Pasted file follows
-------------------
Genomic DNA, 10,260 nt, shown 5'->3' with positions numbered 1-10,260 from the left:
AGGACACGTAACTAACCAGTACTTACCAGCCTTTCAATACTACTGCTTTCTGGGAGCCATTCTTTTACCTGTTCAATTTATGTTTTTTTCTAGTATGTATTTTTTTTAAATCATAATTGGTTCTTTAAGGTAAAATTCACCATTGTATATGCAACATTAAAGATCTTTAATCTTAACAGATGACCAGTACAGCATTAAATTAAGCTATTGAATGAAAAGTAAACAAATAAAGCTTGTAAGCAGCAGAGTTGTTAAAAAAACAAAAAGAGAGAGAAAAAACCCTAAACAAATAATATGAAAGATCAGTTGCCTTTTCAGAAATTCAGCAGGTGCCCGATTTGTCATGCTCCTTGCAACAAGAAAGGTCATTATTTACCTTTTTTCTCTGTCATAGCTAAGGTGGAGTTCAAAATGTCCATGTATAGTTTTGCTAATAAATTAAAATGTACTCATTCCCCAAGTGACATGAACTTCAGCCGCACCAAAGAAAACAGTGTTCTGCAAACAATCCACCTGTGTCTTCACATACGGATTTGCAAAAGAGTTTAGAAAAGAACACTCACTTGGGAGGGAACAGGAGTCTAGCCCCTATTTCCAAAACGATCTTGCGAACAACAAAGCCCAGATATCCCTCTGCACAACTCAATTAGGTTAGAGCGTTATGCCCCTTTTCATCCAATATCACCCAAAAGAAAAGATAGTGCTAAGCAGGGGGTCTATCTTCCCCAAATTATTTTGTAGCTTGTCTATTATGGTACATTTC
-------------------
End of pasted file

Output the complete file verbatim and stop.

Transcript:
Genomic DNA, 10,260 nt, shown 5'->3' with positions numbered 1-10,260 from the left:
AGGACACGTAACTAACCAGTACTTACCAGCCTTTCAATACTACTGCTTTCTGGGAGCCATTCTTTTACCTGTTCAATTTATGTTTTTTTCTAGTATGTATTTTTTTTAAATCATAATTGGTTCTTTAAGGTAAAATTCACCATTGTATATGCAACATTAAAGATCTTTAATCTTAACAGATGACCAGTACAGCATTAAATTAAGCTATTGAATGAAAAGTAAACAAATAAAGCTTGTAAGCAGCAGAGTTGTTAAAAAAACAAAAAGAGAGAGAAAAAACCCTAAACAAATAATATGAAAGATCAGTTGCCTTTTCAGAAATTCAGCAGGTGCCCGATTTGTCATGCTCCTTGCAACAAGAAAGGTCATTATTTACCTTTTTTCTCTGTCATAGCTAAGGTGGAGTTCAAAATGTCCATGTATAGTTTTGCTAATAAATTAAAATGTACTCATTCCCCAAGTGACATGAACTTCAGCCGCACCAAAGAAAACAGTGTTCTGCAAACAATCCACCTGTGTCTTCACATACGGATTTGCAAAAGAGTTTAGAAAAGAACACTCACTTGGGAGGGAACAGGAGTCTAGCCCCTATTTCCAAAACGATCTTGCGAACAACAAAGCCCAGATATCCCTCTGCACAACTCAATTAGGTTAGAGCGTTATGCCCCTTTTCATCCAATATCACCCAAAAGAAAAGATAGTGCTAAGCAGGGGGTCTATCTTCCCCAAATTATTTTGTAGCTTGTCTATTATGGTACATTTC